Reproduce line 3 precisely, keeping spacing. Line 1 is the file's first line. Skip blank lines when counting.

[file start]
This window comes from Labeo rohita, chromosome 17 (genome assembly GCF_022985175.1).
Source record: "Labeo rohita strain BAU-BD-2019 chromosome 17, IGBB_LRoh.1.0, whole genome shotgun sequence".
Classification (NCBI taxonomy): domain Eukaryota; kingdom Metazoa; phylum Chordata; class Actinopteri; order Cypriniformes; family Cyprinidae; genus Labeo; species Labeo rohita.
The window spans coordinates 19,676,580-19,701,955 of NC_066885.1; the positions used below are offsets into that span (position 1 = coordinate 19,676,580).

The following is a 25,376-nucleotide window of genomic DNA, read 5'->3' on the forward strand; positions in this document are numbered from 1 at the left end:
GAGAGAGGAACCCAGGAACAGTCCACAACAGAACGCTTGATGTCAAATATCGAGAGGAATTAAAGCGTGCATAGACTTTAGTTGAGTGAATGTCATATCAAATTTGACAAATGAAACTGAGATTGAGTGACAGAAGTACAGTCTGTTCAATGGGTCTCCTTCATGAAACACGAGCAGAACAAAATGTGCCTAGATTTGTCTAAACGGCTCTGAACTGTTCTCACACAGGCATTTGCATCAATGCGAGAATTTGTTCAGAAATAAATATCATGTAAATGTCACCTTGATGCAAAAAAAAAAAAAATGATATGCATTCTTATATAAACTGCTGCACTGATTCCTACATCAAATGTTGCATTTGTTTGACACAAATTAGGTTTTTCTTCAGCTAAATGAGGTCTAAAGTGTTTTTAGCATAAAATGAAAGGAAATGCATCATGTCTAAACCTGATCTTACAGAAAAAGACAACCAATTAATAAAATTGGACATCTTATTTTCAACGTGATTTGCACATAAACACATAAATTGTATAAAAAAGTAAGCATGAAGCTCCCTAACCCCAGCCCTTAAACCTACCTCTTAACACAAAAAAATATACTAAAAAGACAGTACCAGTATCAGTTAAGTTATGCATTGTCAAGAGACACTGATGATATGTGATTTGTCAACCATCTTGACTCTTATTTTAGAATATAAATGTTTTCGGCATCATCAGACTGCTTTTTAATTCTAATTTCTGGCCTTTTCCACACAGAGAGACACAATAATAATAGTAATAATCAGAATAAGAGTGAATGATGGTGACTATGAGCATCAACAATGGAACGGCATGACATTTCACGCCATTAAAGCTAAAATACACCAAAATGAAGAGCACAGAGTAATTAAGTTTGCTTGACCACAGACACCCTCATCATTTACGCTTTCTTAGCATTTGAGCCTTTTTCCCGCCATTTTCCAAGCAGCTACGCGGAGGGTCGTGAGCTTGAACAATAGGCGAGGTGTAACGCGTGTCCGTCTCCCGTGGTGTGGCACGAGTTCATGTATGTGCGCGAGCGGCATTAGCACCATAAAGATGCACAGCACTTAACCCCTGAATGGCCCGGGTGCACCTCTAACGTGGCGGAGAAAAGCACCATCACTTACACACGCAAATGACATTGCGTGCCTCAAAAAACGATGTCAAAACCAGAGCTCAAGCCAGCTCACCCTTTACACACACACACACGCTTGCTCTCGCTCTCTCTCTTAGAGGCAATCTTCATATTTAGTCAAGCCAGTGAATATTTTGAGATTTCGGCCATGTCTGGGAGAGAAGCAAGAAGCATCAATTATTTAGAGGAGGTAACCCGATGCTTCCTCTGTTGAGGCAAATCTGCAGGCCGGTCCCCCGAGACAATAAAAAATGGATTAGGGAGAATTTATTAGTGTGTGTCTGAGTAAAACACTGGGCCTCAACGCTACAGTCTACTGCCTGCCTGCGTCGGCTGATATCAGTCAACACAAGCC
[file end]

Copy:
Classification (NCBI taxonomy): domain Eukaryota; kingdom Metazoa; phylum Chordata; class Actinopteri; order Cypriniformes; family Cyprinidae; genus Labeo; species Labeo rohita.